One day shooshuns found a sequence of *n* integers, written on a blackboard. The shooshuns can perform one operation with it, the operation consists of two steps:

- Find the number that goes
*k*-th in the current sequence and add the same number to the end of the sequence; - Delete the first number of the current sequence.

The shooshuns wonder after how many operations all numbers on the board will be the same and whether all numbers will ever be the same.

The first line contains two space-separated integers *n* and *k* (1 ≤ *k* ≤ *n* ≤ 10^{5}).

The second line contains *n* space-separated integers: *a*_{1}, *a*_{2}, ..., *a*_{n} (1 ≤ *a*_{i} ≤ 10^{5}) — the sequence that the shooshuns found.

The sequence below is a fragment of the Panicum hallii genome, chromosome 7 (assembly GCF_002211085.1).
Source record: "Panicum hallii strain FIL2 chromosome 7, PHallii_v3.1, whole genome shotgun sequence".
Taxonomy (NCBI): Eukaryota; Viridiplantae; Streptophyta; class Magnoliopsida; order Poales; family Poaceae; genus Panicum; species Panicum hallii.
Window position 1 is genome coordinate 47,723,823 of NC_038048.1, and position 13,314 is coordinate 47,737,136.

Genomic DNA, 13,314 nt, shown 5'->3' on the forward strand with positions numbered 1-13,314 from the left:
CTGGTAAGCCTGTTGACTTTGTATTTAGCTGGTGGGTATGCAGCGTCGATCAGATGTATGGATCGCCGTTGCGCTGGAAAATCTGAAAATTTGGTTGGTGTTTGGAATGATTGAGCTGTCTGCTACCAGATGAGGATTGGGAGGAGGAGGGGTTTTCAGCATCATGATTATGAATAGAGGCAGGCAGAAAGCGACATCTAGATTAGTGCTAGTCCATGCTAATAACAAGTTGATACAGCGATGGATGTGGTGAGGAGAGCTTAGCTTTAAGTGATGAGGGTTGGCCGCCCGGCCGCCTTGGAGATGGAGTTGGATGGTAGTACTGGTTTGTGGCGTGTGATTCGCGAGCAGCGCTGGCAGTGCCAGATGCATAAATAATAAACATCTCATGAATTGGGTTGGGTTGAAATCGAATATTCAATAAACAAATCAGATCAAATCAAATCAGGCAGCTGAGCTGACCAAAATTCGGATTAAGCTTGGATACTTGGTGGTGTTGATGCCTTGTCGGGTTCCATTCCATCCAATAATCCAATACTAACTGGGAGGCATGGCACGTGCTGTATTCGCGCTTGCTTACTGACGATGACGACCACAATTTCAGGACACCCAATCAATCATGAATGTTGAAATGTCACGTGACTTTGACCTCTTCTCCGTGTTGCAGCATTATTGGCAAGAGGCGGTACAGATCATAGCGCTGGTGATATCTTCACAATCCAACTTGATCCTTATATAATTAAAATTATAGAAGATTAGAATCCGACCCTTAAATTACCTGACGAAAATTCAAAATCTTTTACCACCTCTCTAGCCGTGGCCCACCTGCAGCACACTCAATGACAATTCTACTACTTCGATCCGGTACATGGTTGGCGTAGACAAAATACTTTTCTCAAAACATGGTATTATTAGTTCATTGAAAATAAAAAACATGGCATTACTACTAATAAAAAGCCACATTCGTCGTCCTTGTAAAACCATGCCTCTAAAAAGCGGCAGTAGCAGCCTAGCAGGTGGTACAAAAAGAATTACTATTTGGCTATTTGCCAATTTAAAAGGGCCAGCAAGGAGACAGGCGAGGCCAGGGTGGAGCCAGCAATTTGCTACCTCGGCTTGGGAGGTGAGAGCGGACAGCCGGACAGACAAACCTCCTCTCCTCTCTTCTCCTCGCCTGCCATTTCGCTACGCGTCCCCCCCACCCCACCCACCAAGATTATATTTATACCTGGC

Print the minimum number of operations, required for all numbers on the blackboard to become the same. If it is impossible to achieve, print -1.

In the first test case after the first operation the blackboard will have sequence [1, 1, 1]. So, one operation is enough to make all numbers the same. Thus, the answer equals one.

In the second test case the sequence will never consist of the same numbers. It will always contain at least two distinct numbers 3 and 1. Thus, the answer equals -1.

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